As we know that IT industries encourage businesses to move towards microservices. In Microservices, there are lots of design patterns e.g. Service Registry, Circuit Braker, API Gateway, etc. In this blog article, we will look at the Service Registry Pattern in Microservices.
What is microservice architecture?
Microservice architecture is an architectural style that structures an application as a collection of small, independent, and loosely coupled services. In this approach, an application is divided into a set of highly decoupled services that can be developed, deployed, and scaled independently. Each service is responsible for a specific business capability and can communicate with other services through lightweight protocols, often using APIs (Application Programming Interfaces).
The best solution for adhering to a microservices framework is Kubernetes, a renowned container management platform. To learn more about Kubernetes architecture kindly refer Understanding the Components of Kubernetes Architecture
What is Service Registry Pattern?
The Service Registry pattern is a common pattern used in microservice architectures to enable service discovery and dynamic routing. In this pattern, a centralized service registry is used to keep track of all the available services within the system.
In the above image, you can see that the client service gets the IP of other microservices by querying a service registry. Other microservices should register to Service Registry by the Registry client. So in short you can say that The Service Registry acts as a database for microservices. When the client service needs to access internal services, then it will query to Service Registry and access them.
Here’s how the Service Registry pattern works:
Service Registration: Upon startup or deployment, each microservice registers itself with the service registry. It provides information about its network location (such as IP address and port) and any other relevant metadata (like service name, version, and supported protocols).
Service Discovery: Clients or other microservices that need to communicate with a specific service consult the service registry to discover the available instances of that service. They can query the registry based on the service name, version, or any other criteria. The service registry returns the network location(s) of the service instance(s) that match the query.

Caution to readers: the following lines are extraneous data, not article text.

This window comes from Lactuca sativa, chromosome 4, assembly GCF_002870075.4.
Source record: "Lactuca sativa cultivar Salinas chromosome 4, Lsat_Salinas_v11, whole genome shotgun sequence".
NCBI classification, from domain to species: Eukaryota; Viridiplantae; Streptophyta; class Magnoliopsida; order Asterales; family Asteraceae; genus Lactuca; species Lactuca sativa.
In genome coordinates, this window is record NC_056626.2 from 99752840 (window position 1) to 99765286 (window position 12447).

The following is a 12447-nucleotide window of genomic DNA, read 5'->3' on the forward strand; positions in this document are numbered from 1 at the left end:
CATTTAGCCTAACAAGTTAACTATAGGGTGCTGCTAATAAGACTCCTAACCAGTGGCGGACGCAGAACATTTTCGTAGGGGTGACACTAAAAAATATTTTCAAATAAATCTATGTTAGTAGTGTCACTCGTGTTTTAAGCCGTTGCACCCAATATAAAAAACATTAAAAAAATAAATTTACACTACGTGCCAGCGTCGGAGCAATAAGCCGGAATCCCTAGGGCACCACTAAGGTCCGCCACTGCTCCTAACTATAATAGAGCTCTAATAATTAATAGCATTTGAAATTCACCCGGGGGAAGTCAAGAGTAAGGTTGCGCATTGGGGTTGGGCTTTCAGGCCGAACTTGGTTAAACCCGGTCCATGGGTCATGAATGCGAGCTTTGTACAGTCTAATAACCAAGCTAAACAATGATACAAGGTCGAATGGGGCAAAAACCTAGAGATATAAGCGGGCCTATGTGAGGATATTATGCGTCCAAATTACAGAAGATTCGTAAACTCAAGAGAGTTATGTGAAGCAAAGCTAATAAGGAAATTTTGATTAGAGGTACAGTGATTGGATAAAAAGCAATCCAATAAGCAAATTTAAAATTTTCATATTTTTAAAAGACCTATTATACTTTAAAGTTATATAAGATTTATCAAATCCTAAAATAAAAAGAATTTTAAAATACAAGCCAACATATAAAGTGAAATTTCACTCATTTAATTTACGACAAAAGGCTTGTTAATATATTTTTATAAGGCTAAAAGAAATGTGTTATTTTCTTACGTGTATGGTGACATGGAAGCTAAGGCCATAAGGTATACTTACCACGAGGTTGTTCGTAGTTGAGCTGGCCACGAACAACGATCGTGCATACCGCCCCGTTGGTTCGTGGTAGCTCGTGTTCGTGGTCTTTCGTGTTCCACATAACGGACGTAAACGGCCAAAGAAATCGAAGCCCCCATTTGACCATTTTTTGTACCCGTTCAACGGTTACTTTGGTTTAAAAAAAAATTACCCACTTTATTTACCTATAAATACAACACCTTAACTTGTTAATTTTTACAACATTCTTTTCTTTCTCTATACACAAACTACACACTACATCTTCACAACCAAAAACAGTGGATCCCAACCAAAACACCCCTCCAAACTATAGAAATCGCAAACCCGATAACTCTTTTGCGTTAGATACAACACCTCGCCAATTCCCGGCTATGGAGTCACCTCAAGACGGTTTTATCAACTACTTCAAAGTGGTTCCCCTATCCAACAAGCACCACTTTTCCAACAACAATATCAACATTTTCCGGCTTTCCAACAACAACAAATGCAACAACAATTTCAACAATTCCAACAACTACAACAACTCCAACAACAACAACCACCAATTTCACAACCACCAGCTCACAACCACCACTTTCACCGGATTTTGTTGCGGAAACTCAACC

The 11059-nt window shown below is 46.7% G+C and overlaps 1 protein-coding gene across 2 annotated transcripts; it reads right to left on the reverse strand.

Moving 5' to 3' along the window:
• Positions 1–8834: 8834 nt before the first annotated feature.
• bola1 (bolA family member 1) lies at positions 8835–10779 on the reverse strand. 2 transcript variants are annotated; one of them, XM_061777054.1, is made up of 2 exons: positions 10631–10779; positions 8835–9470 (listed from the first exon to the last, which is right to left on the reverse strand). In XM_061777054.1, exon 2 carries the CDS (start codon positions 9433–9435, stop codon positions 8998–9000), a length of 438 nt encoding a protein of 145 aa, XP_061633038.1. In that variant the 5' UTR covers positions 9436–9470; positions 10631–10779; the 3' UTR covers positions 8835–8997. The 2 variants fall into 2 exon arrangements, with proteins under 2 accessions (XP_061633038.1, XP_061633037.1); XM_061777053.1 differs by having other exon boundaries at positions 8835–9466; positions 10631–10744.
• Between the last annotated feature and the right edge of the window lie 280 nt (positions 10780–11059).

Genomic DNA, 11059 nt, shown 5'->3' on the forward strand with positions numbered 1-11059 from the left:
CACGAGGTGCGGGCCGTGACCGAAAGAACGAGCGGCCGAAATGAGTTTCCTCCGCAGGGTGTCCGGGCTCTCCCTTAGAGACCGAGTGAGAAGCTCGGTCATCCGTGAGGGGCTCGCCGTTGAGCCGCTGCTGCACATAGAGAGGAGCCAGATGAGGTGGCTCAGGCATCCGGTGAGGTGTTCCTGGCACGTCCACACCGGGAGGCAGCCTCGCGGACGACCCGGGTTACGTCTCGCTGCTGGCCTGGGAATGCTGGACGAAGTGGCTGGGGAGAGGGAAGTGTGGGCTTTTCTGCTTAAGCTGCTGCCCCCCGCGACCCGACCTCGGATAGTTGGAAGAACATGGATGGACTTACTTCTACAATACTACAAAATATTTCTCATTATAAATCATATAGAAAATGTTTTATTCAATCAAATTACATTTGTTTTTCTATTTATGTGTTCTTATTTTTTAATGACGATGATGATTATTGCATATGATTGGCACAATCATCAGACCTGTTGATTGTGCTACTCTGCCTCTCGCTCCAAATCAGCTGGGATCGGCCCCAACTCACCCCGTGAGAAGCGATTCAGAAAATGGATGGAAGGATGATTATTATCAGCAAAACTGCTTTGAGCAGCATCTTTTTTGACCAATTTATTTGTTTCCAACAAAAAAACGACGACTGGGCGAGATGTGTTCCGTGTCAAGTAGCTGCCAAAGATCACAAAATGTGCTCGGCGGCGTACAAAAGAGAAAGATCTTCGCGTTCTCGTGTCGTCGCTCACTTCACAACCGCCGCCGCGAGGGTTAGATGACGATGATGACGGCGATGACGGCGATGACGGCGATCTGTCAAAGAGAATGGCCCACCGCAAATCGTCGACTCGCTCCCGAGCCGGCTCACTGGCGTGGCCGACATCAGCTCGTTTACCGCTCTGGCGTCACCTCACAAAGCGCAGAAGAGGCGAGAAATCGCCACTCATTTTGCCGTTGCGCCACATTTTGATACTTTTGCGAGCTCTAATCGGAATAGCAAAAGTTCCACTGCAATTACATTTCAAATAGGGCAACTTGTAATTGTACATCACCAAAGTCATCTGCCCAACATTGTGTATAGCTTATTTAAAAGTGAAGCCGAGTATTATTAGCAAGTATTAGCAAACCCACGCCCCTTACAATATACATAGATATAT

Dynamic Routing: Once a client or microservice obtains the network location of the desired service from the registry, it can directly communicate with that service. This enables dynamic routing and load balancing, as clients can discover and interact with multiple instances of a service to achieve high availability and scalability.
Heartbeat and Health Checks: To ensure the service registry has up-to-date information about the availability of services, each microservice periodically sends heartbeats or health check requests to the registry. If a service fails to send the heartbeat within a certain time window, it is considered unavailable, and the registry removes it from the list of active services.
By utilizing the Service Registry pattern, microservices can be dynamically discovered and addressed, allowing for flexible and scalable communication between services. The service registry acts as a centralized repository of service information, reducing the need for manual configuration and providing a scalable solution for service discovery in a distributed system.
One popular implementation of the Service Registry pattern is Netflix Eureka, which is widely used in microservice architectures built with the Spring Cloud framework. Other options include Consul, etcd, and ZooKeeper, which provide similar functionality for service registration and discovery.